Mark Zuckerberg, chief executive of Facebook, and his wife, pediatrician Priscilla Chan, are donating millions of dollars to help to help mitigate the effects of San Francisco’s so-called “housing crisis.” The Chan Zuckerberg Initiative, the limited liability vehicle the duo established in 2015 for their philanthropic endeavors, is giving $3.1 million to the Community Legal Services in East Palo Alto, a nonprofit legal-aid group that works with evicted and displaced individuals and families of limited means. Another $500,000 will benefit the University of California, Berkley’s Terner Center for Housing Innovation, which works to solve housing challenges through research and policy.

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“In the Bay Area, few challenges are greater than the need for affordable housing,” David Plouffe, president of policy and advocacy for the initiative, said in a statement. “[The grants] will support those working to help families in immediate crisis while supporting research into new ideas to find a long-term solution—a two-step strategy that will guide much of our policy and advocacy work moving forward.”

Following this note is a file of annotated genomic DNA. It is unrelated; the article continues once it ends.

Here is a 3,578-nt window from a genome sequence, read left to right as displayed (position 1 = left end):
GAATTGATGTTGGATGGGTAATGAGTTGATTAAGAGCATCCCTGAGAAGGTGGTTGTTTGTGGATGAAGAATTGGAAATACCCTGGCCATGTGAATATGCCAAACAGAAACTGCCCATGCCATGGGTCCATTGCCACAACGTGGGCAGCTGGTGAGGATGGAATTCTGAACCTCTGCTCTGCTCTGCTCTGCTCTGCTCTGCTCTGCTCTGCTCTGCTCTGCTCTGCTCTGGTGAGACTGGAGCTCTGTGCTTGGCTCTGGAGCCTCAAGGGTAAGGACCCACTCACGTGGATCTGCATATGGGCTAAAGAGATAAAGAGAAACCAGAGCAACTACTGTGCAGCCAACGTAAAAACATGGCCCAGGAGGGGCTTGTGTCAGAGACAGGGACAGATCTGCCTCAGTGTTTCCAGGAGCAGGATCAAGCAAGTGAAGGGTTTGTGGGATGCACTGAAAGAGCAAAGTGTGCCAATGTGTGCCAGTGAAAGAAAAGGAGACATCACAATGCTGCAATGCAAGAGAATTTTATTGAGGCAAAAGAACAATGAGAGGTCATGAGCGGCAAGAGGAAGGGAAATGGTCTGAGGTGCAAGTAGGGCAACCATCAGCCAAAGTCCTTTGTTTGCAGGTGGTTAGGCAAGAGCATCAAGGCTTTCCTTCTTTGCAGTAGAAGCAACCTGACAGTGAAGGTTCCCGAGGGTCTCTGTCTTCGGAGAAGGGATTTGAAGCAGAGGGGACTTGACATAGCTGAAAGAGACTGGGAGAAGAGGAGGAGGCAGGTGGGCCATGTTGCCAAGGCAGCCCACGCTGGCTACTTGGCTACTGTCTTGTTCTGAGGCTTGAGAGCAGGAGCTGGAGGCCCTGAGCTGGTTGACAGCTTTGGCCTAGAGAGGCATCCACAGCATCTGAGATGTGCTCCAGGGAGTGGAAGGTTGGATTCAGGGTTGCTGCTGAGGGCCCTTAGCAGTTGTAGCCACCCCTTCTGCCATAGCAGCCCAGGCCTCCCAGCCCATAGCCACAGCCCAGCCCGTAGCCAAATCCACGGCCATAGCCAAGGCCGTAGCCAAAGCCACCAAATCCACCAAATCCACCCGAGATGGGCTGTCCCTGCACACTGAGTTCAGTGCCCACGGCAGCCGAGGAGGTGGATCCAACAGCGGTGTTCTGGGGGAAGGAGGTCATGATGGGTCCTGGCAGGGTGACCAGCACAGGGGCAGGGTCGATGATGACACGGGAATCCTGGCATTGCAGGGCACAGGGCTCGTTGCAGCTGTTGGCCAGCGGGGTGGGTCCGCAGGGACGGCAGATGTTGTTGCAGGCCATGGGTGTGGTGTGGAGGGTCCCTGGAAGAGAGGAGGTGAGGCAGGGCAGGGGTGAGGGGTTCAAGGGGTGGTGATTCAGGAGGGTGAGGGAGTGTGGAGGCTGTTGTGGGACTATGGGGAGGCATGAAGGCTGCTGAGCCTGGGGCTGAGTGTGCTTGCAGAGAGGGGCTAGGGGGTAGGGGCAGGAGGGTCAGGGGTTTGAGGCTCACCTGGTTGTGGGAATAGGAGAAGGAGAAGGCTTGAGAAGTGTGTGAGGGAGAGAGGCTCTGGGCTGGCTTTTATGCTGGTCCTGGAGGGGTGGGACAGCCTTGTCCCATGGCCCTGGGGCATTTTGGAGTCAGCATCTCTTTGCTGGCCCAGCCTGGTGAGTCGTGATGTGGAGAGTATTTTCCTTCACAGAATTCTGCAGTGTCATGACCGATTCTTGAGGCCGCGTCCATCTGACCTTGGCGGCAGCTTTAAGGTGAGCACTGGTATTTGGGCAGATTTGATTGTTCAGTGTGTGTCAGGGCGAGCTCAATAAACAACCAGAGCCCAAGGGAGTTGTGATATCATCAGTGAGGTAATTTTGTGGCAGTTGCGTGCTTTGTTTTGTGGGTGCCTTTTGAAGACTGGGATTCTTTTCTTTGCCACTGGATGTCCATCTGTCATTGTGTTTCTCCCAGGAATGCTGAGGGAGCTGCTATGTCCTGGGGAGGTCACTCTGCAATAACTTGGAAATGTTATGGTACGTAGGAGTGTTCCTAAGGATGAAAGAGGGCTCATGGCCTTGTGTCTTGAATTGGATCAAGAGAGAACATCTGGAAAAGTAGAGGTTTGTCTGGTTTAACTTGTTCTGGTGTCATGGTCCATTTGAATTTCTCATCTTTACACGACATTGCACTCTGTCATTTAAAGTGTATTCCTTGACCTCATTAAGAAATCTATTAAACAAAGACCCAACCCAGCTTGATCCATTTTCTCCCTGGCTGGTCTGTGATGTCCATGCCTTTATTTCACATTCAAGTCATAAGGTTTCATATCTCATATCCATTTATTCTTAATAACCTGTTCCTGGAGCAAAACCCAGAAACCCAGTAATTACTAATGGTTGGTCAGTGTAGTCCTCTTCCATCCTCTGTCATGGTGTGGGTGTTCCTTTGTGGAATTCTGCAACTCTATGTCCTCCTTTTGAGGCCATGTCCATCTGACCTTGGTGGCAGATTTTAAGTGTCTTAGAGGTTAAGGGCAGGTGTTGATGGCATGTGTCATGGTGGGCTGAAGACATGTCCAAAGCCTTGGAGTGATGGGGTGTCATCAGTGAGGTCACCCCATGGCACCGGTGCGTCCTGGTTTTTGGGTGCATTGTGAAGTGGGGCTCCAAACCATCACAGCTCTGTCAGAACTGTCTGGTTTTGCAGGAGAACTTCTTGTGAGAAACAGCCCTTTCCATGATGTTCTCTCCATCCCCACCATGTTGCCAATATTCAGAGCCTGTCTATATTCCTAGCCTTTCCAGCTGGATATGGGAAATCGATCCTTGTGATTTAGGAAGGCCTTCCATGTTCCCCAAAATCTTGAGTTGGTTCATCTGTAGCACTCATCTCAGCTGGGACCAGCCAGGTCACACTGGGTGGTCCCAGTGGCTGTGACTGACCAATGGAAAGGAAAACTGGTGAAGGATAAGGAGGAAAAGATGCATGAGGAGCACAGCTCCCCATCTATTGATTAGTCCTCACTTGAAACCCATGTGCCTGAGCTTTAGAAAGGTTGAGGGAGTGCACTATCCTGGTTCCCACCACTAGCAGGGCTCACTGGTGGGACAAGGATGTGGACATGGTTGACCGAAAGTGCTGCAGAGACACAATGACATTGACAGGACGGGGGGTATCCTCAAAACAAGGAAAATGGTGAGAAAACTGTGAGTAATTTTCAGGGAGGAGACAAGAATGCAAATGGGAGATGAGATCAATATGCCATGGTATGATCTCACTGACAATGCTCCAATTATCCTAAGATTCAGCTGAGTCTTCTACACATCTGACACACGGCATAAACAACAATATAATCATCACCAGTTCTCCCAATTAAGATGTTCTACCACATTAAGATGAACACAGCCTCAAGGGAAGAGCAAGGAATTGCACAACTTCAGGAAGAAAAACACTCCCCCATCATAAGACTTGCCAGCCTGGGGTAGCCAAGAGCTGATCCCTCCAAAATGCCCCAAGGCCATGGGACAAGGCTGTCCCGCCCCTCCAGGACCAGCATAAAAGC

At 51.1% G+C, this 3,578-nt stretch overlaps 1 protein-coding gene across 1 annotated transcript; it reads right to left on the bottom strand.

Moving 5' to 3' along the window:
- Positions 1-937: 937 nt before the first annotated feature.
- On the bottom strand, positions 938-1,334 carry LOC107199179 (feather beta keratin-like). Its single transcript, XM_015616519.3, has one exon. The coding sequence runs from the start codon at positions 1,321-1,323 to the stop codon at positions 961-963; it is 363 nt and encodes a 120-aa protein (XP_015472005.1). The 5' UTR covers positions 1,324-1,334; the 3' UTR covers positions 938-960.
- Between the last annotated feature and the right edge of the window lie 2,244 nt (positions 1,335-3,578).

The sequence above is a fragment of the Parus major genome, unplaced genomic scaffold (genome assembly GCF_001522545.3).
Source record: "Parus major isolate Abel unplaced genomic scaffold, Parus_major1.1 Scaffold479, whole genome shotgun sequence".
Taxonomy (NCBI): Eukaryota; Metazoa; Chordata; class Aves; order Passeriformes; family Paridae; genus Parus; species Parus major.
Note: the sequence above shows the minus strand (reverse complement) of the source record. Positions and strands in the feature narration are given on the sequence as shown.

CLSPEA says it will portion some of its grant, which will be doled out over three years, to grassroots partners such as Faith in Action-Bay Area and Youth United for Community Action.

The money will help the organization serve an additional 2,500 residents, according to Daniel Saver, senior staff attorney for CLSEPA’s housing program. Most of them live in in East Palo Alto, Belle Haven, and North Fair Oaks, and many either risk displacement or live in unsafe conditions.

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“Housing is on the tip of everyone’s tongue in the Bay Area,” Saver told the Mercury News. “The crisis affects people all across the gamut: middle class and working class, teachers, nurses, service workers … and especially people of color are being written out of our communities by rising rents and unjust evictions. It’s not just a housing crisis that we have; we have a displacement disaster on our hands. We’re bleeding people out of our communities every single day.”

Carol J. Galante, faculty director at the Terner Center for Housing Innovation, said Chan and Zuckerberg’s largesse will help her group “figure out how the Bay Area can get out of the difficult situation it’s in relative to such high costs of housing.”

She is, at the moment, editing a paper about off-site construction and how the construction industry “ramp that up” in a way that not only lowers costs by 20 percent but also curtails building time by 40 percent.

“A portion of the apartment that you’re building is prebuilt in a factory,” she explained. “Think of it as bringing in Legos and stacking them together on top of the foundation.”

Via Mercury News

Photos from Facebook